Andersen, Hendrick Christian [Hrsg.]; Hébrard, Ernest M.   [Hrsg.]
Creation of a world centre of communication — Paris, 1913

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THE SCIENTIFIC CENTRE. $o

the divinity of nature's loveliness reflected in his own soul. The Homeric
mythology naturally left a lasting impress upon the minds and methods of the
succeeding age. Zeus, the father of gods and men, and all the other immor-
tals dwelling beyond the clouds, became unquestioned realities. The vivid
Greek imagination inevitably regarded all natural phenomena — the crash
of thunder, the flaming bolt, the earthquake, the storm winds, etc., — as
the work of anthropomorphic beings, whose anger might be appeased, and
whose help could be sought by sacrifice and prayer. The visible and the
invisible worlds met together. The heavens became a Kingdom ruled by a
dynasty more than mortal, yet clad in mortal form, thus raising human nature
to the likeness of itself. The old poets had portrayed these mighty gods
with such beauty and vivid realism that all men were awe-struck and wor-
shipped them with fear and reverence. And the sculptor took up his chisel,
and forth from snow white marble he drew the perfect images of these gods
that ruled the destinies of man and of the world. Seeing God through man,
he used man's form as model, and fashioned his gods in glorified human shape.

The Greeks felt the image of God in man. Their conception of the
divine was far more simple than the confused ideas of the Assyrians or of
the Egyptians, who often felt the necessity of completing their representation
of divinity by adding the head of a beast or bird to the human figure. The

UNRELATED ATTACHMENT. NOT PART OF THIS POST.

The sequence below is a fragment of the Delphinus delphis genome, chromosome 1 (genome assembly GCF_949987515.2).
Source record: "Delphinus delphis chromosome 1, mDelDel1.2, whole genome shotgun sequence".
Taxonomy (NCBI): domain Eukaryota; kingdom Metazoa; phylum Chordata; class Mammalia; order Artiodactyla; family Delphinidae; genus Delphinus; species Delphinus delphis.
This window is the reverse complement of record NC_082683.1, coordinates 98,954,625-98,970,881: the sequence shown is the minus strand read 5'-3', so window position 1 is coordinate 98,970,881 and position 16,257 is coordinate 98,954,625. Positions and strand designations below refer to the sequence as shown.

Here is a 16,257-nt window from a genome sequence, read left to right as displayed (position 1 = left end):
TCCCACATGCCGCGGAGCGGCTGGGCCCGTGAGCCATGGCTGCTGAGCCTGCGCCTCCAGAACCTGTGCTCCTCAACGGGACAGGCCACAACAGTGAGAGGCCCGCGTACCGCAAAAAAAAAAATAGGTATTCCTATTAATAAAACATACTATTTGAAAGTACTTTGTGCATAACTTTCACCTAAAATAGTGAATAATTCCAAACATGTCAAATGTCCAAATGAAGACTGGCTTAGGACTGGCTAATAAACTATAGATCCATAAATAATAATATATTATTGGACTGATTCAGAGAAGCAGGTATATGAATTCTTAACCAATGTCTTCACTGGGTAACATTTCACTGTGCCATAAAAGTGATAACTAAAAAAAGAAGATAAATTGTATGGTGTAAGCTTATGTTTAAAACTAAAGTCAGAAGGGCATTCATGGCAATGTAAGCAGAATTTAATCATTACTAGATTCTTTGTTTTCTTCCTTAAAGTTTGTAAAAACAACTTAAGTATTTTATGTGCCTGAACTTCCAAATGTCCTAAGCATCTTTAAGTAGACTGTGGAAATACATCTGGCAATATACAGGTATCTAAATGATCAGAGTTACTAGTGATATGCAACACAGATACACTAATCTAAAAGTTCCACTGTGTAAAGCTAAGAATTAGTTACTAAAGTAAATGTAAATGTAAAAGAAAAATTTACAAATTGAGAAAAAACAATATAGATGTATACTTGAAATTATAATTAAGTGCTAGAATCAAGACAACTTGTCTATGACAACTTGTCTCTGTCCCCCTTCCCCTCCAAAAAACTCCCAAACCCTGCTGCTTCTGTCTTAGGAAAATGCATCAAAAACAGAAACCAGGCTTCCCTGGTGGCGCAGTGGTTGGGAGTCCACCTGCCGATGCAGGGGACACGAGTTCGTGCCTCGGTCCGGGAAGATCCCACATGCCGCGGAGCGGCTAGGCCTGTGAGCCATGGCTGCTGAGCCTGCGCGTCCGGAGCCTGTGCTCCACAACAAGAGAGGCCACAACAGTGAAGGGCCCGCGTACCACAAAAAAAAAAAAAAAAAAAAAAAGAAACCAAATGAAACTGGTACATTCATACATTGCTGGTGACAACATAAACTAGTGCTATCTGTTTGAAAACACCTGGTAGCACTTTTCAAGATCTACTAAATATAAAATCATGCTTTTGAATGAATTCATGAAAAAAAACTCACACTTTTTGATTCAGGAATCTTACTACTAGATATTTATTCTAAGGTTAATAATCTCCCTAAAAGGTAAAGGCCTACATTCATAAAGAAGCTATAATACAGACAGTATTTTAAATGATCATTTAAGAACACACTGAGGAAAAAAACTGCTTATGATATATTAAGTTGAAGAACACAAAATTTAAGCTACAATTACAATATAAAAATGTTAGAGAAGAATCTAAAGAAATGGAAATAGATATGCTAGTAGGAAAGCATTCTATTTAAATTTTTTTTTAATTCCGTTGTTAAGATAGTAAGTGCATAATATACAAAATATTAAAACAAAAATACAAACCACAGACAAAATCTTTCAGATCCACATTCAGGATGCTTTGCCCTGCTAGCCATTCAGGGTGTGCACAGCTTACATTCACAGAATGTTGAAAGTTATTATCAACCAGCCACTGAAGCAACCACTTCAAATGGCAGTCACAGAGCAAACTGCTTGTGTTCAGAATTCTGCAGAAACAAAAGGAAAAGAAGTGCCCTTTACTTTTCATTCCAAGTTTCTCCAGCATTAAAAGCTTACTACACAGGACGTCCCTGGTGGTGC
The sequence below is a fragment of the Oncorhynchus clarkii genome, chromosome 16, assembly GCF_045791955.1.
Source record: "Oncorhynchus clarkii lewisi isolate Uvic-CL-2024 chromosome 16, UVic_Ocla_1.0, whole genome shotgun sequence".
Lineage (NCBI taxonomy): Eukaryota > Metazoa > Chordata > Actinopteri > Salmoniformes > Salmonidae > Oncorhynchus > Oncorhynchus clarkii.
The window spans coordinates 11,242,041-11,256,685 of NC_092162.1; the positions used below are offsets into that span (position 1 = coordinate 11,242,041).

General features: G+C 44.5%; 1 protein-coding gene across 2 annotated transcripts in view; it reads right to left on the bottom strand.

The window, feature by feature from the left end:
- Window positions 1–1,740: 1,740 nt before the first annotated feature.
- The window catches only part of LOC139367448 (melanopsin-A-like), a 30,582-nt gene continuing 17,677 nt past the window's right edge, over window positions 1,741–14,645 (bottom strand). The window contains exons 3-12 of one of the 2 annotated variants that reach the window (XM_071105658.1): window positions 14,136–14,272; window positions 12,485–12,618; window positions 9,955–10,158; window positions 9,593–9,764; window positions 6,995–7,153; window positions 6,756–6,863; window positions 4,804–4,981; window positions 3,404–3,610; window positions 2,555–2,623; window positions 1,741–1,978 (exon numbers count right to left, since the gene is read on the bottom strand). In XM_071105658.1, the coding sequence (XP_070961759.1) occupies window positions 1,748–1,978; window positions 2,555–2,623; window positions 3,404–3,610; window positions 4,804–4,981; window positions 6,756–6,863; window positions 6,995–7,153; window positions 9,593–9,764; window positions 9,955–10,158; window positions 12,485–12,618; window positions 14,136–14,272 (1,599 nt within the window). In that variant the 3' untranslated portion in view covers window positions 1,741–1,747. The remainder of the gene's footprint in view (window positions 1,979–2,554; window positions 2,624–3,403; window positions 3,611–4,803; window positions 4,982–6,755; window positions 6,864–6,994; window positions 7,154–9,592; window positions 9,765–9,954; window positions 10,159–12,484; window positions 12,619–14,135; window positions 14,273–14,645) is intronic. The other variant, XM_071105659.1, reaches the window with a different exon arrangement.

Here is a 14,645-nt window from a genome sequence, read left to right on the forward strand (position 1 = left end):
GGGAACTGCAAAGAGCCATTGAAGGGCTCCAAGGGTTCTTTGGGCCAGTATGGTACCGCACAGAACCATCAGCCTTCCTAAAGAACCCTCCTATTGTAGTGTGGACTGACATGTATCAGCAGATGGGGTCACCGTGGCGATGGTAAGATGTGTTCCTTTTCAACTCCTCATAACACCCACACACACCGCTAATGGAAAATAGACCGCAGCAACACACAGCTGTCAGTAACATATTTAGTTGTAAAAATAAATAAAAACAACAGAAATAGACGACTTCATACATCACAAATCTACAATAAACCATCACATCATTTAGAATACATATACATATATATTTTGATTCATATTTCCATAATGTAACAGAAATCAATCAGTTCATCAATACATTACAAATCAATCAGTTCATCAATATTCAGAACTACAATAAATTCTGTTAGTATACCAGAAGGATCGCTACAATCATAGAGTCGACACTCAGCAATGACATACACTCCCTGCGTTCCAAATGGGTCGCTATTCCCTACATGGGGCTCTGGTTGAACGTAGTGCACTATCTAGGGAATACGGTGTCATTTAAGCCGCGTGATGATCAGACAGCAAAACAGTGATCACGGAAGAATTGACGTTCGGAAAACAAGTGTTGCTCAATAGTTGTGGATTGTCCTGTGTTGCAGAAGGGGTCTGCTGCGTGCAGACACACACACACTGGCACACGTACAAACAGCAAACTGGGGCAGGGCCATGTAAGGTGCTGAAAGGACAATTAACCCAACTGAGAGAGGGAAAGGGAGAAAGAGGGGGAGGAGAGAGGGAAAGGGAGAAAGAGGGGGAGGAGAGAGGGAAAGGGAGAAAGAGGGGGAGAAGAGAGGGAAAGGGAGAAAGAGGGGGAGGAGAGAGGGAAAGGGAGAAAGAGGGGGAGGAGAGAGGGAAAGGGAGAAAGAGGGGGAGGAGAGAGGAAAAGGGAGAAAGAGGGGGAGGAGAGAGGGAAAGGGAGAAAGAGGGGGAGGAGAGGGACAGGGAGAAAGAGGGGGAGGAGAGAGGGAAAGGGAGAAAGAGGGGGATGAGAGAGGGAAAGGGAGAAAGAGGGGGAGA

cat, the monkev, the crocodile, as well as the sun, moon, stars and rivers
in turn symbolised to the Egyptians the deity's presence. For them the
human body served as a useful machine and for the conventional expression
of symbols. For the Greeks it served a higher cause : it was in itself the
symbol of divinity, and the tribute paid to it in art was the natural outcome
of a truer intuition.

Thus, in Greece we find that philosophy, poetry, architecture and sculp-
ture derived their loftiest inspirations, their noblest development from reli-
gion. When art is informed with spiritual motives it becomes both lovable
and lovely. The Greeks found the highest expression of divinity in the
idealised forms of man and woman. Their symbolism of gods and goddesses
was drawn from the most perfect development of the human body, which
they transfigured with surpassing grace and strength, and made adorable by
the purity of their conceptions.

As time went on the Greek religious system lost its primitive simpli-
city and sank into a voluptuous decadence. We then find it swept by the
powerful arms of world centralisation into playing a minor part in progress.

Imperial Rome spread her eagle wings over the then civilised world,
and as they embraced a multitude of interests and ambitions, so they enfolded
a multiplicity of faiths. Greek philosophy and morals helped the Romans
to form their laws; but their ambition to conquer the world filled their
mind and soul with schemes of aggrandisement, and all spiritual develop-
ment was crushed by the hard hand of the materialist.

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